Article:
Superfund Information Systems: Site Profile

Superfund Site:

FORMER NANSEMOND ORDNANCE DEPOT
SUFFOLK, VA

Redevelopment

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About the Superfund Redevelopment Initiative

This nationally coordinated effort provides EPA and its partners with a process to return Superfund sites to productive use. Learn more at Superfund Redevelopment Initiative.

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Redevelopment at the Site

The 975-acre Former Nansemond Ordnance Depot Superfund site is located in Suffolk, Virginia. The Department of Defense obtained the property in 1917 and used it for munitions storage, shipment, classification, reconditioning, loading and destruction. The facility handled up to 1,300 tons of ammunition daily. At the end of World War II, the Department of Defense used the Depot for demobilization, including the destruction of unserviceable explosives, ammunition and chemicals. In the early 1960s, the Nansemond Ordnance Depot closed, and several entities, including the Frederick Campus of Tidewater Community College (TCC), Dominion Power Company, General Electric Company (GE), Hampton Roads Sanitation District, and former County of Nansemond received portions of the former military facility.  A site inspection identified hazardous substances on site. EPA added the site to the Superfund program’s National Priorities List (NPL) in 1999. EPA identified extensive contamination in disposal pits, fill and demolition areas, holding tanks, trenches, and off-shore dumping areas. The site’s cleanup included the removal of munitions, explosives, contaminated debris and various military items, as well as the removal of contaminated soil. Due to groundwater contamination, the City of Suffolk extended municipal water lines to the TCC campus. Of the 207 acres deeded to Dominion Power, 135 acres now include the Bridgeway Commerce Park, an office, technology, and research and development space. The City of Suffolk plans to acquire another portion of the site to develop the Hampton Roads Technology Park. This 158-acre commercial park will feature office, research and development space; a high-technology workforce development center; hotels and corporate/conference centers; a restaurant; and a day-care facility. The remaining property was previously owned by the Virginia Department of Community Colleges for use as the Frederick Campus of Tidewater Community College. The Tidewater Community College at the Nansemond property has since closed, and the former college property is being evaluated for sale.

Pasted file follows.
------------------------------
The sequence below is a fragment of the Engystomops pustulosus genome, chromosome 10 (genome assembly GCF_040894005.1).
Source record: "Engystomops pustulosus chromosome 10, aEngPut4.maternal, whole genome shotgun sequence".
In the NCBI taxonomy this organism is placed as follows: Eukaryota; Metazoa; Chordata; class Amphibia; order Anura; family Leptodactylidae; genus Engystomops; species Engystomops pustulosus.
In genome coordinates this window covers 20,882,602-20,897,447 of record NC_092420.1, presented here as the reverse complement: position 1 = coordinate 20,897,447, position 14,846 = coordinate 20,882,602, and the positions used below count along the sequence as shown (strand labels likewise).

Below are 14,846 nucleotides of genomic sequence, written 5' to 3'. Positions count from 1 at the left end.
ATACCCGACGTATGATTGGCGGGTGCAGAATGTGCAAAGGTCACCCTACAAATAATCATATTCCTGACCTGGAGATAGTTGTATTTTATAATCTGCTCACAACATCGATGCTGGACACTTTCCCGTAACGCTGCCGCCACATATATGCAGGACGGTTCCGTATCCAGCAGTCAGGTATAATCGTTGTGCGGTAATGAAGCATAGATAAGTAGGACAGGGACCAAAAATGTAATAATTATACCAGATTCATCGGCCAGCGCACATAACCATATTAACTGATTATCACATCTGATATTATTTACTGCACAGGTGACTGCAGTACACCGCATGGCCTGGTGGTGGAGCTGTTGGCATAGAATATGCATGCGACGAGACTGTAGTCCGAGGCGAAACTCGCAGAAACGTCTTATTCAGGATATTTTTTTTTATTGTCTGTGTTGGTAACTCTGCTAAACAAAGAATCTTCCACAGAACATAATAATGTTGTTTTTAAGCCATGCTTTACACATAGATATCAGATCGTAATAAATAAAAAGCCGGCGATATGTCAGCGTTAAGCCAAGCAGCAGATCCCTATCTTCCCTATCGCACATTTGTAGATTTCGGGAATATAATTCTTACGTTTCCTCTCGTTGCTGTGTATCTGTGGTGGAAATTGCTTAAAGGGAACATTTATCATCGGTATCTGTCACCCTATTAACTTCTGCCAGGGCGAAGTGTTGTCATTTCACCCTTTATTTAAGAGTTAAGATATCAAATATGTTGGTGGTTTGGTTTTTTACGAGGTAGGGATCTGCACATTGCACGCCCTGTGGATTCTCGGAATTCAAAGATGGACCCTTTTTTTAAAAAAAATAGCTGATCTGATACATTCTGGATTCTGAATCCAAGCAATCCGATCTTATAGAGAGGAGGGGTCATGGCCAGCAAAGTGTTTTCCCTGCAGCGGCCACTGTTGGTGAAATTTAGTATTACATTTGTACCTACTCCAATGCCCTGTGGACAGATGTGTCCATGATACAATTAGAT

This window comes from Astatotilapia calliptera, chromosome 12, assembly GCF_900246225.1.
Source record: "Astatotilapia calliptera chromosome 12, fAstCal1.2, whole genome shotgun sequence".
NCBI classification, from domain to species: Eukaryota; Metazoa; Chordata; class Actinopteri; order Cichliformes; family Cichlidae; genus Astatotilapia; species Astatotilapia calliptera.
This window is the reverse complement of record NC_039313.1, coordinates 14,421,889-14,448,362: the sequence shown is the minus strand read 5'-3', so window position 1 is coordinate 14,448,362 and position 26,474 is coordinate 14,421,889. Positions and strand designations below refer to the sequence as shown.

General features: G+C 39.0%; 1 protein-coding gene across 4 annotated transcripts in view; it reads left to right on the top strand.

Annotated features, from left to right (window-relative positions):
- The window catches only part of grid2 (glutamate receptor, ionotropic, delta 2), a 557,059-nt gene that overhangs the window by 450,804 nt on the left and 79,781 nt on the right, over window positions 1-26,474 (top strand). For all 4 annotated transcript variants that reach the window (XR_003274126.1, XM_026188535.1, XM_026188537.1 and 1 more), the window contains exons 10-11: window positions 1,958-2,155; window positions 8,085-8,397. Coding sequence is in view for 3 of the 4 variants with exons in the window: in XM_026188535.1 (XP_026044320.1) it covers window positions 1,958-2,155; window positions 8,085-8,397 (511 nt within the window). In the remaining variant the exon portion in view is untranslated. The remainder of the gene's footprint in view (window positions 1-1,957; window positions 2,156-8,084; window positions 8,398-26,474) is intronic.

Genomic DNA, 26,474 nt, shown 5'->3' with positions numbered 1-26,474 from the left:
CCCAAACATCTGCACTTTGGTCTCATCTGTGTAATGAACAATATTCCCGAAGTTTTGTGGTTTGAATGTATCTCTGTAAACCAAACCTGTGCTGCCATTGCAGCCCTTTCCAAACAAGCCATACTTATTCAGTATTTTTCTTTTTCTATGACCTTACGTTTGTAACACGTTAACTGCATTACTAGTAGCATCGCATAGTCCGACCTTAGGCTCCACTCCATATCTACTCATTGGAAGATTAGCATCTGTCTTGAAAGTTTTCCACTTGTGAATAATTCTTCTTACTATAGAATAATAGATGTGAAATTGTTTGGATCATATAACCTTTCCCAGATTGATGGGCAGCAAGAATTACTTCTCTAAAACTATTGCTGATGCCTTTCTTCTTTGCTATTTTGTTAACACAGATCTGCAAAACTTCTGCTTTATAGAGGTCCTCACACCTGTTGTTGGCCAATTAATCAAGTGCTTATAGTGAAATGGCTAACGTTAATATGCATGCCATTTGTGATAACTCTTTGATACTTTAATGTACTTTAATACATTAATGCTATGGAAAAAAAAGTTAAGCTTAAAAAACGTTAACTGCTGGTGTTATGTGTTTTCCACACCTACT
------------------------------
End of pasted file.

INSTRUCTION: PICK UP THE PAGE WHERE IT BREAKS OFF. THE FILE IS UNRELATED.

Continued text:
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Economic Activity at the Site

As of December 2016, EPA had data on 24 on-site businesses. These businesses employed 559 people and generated an estimated $252,240,210 in annual sales revenue. View additional information about redevelopment economics at Superfund sites.

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Activity and Use Limitations

At this site, activity and use limitations that EPA calls institutional controls are in place. Institutional controls play an important role in site remedies because they reduce exposure to contamination by limiting land or resource use. They also guide human behavior. For instance, zoning restrictions prevent land uses – such as residential uses – that are not consistent with the level of cleanup. For more background, see Institutional Controls.

Chemicals of concern identified in the RI/FS included heavy metals and 2-amino-4,6-dinitro-toluene ("2-A-4,6-DNT") in surface soils, and heavy metals, TNT, 2,4-dinitrotolu-ene ("DNT"), trinitroben-zene ("TNB"), dinitrobenzene ("DNB"), 2-A-4,6-DNT, N-methyl-N,2,4,6-tetranitro-anili-ne ("tetryl"), and hexahydro-1,3,5-trinitro-1,3,5-triazine ("RDX") in ground water. Between April and June 1992, 316 tons of contaminated soil and miscellaneous ordnance items, including 2 3" British shells were removed from the Removal Area. Confirmatory soil samples indicated the presence of residual soil contamination. Known hazardous substances associated with the known waste sources located at the FNOD include various metals, VOCs, SVOCs, nitroaromatics, and PCBs. Lead and several nitroaromatics have been released to the ground water. Metals, SVOCs, and TNT have been released to surface water. Contaminant descriptions and risk factors are available from the Agency for Toxic Substances and Disease Registry, an arm of the CDC.

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